Fidler: Bloomberg Is Right On Budget Cuts

Councilman Lew Fidler spent most of his time before Community Board 15 last night discussing the city budget, and his message was an unhappy one.

“I find myself using a few words I don’t use very often, ‘Mayor Bloomberg is right,'” Fidler told the board.

Fidler said the city was handed an unfair deal, with state lawmakers shorting New York City residents by millions of dollars, and leaving the mayor little option but to slash away.

He noted that we’re facing the largest education cut in state history, and that upstate municipalities are being subsidized by New York City tax monies through the municipal revenue share. With approximately half the state’s budget coming from New York City residents, the state eliminated our portion of the revenue share entirely – about $300 million – while cutting other municipalities by only 10 percent or so.

Worse still, more cuts are on the way. Fidler said the mayor’s preliminary budget is partially based on receiving an additional $600 million the city requested, but the state has only approved $400 million – meaning more cuts are on the way.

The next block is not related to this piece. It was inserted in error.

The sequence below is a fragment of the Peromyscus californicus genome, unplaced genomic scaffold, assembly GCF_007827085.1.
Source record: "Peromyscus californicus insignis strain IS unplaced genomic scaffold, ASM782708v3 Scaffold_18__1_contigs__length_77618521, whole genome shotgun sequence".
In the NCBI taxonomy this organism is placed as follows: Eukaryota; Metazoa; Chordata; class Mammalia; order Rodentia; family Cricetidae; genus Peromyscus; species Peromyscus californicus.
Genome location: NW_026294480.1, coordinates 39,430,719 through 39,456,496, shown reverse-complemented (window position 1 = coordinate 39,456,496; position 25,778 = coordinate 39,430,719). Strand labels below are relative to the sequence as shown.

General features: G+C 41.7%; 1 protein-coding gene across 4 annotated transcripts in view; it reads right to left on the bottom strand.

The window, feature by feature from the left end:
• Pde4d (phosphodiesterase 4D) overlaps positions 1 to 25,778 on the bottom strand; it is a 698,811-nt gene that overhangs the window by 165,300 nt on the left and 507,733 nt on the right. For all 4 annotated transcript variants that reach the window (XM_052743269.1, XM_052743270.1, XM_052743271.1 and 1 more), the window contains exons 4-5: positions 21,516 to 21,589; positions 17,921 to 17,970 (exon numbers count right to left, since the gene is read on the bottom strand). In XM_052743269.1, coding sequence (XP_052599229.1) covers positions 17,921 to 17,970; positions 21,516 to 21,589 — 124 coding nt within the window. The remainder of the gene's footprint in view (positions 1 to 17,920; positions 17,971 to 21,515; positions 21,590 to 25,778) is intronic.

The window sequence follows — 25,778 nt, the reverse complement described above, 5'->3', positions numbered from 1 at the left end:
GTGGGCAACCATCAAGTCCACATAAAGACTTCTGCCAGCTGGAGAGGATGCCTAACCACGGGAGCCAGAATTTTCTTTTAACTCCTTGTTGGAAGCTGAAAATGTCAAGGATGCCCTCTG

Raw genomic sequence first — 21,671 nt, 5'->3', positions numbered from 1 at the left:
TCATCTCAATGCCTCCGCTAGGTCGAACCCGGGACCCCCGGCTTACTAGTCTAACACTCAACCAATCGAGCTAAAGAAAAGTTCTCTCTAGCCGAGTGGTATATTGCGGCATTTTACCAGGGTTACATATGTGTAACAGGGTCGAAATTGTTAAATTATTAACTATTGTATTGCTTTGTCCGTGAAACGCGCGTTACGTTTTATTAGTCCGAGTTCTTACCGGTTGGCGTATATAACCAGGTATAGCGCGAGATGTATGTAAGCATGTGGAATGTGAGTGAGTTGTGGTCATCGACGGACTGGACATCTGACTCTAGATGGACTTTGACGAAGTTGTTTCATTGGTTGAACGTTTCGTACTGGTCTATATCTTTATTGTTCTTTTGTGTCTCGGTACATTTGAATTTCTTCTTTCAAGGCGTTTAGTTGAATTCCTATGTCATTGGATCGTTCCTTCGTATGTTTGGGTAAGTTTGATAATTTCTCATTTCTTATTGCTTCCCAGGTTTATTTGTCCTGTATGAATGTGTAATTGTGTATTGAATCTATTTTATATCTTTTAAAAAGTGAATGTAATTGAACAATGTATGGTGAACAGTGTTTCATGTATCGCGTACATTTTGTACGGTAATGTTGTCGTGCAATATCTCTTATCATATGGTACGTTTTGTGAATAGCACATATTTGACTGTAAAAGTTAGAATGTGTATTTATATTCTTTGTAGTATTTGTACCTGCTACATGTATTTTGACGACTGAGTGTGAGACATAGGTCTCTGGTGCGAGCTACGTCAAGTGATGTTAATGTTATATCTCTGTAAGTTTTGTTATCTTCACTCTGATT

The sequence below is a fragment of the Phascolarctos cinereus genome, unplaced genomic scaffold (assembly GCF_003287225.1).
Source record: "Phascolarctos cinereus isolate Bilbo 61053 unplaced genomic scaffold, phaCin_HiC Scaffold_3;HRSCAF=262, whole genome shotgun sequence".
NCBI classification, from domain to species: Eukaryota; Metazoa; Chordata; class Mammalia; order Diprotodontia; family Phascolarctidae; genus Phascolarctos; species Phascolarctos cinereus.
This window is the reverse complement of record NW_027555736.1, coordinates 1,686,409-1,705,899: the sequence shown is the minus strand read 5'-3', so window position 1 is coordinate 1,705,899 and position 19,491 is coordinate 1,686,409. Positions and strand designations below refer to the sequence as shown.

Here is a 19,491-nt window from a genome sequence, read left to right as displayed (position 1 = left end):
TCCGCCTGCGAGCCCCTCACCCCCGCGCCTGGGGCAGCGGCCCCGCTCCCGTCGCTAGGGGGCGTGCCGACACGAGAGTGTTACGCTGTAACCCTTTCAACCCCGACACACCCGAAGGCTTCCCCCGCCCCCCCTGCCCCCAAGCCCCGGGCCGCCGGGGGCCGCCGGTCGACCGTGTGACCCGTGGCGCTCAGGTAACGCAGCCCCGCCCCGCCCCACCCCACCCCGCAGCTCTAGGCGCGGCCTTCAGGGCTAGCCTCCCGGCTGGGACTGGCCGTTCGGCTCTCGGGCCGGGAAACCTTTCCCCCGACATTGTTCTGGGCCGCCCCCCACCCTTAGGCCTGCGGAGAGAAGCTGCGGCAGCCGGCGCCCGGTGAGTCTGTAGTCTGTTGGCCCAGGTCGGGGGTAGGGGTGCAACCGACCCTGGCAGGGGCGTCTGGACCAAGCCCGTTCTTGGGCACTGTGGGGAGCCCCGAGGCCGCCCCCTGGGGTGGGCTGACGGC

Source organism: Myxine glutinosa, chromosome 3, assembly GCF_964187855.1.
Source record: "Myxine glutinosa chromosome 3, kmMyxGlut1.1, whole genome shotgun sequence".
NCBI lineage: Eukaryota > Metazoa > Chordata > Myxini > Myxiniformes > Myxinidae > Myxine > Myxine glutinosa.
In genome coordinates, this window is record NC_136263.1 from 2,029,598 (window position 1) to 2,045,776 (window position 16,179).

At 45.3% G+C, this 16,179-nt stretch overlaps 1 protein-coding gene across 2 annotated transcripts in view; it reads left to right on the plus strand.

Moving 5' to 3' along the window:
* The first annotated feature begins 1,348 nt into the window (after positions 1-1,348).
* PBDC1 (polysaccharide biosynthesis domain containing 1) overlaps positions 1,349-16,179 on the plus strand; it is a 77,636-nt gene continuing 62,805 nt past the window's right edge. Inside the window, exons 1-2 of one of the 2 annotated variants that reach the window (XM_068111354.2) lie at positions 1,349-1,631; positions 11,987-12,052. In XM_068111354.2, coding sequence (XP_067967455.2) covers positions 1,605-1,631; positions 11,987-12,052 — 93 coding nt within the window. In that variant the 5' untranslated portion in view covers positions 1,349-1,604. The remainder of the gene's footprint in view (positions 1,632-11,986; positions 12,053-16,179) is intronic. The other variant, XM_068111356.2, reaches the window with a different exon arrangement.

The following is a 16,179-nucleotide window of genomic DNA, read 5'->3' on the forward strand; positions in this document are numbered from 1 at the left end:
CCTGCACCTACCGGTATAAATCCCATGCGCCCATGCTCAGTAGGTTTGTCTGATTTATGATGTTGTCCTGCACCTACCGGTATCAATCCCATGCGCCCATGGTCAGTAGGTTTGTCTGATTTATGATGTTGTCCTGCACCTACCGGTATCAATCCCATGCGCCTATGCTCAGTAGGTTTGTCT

“We play here in the city of New York with real budgets, we have to balance the budget and we don’t do gimmicks,” Fidler said. “That means we have a very, very, very tough couple of months coming.”

For those in Fidler’s district, a budget priority survey will arrive in the mail soon, letting constituents tell the councilman which services are most important to them. He’ll be using this data to decide where to prioritize cuts as the budget continues to develop.

He also blasted lawmakers for failing to extend taxes on the wealthiest New Yorkers, meaning a loss in revenue that had been around in previous years. The city itself may only levy property taxes, but in light of foreclosure trends and other economic woes, Fidler said he and his colleagues won’t consider such a sweeping measure.

“The worst part of being in government is when you’re presented with 10 things that are being cut from the budget that helps New Yorkers – sometimes critically – and you only have money for five of them,” he said.